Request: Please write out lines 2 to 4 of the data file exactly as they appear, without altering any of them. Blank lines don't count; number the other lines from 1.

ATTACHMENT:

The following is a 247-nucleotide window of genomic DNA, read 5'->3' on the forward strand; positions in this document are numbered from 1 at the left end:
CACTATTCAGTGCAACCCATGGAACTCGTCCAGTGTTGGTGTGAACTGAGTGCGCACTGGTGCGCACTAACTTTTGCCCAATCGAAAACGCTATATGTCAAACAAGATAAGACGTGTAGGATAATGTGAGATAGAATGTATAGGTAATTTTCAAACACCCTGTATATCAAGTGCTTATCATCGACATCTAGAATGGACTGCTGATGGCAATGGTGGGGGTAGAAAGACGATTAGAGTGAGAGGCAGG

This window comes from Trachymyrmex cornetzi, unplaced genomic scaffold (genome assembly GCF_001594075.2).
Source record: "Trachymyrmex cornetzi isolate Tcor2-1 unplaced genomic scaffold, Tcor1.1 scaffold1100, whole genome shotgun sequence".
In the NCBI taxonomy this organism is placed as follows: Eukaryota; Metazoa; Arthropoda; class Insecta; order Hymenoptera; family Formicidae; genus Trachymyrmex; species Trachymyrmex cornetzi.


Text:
CACTATTCAGTGCAACCCATGGAACTCGTCCAGTGTTGGTGTGAACTGAGTGCGCACTGGTGCGCACTAACTTTTGCCCAATCGAAAACGCTATATGTCAAACAAGATAAGACGTGTAGGATAATGTGAGATAGAATGTATAGGTAATTTTCAAACACCCTGTATATCAAGTGCTTATCATCGACATCTAGAATGGACTGCTGATGGCAATGGTGGGGGTAGAAAGACGATTAGAGTGAGAGGCAGG

This window comes from Trachymyrmex cornetzi, unplaced genomic scaffold (genome assembly GCF_001594075.2).
Source record: "Trachymyrmex cornetzi isolate Tcor2-1 unplaced genomic scaffold, Tcor1.1 scaffold1100, whole genome shotgun sequence".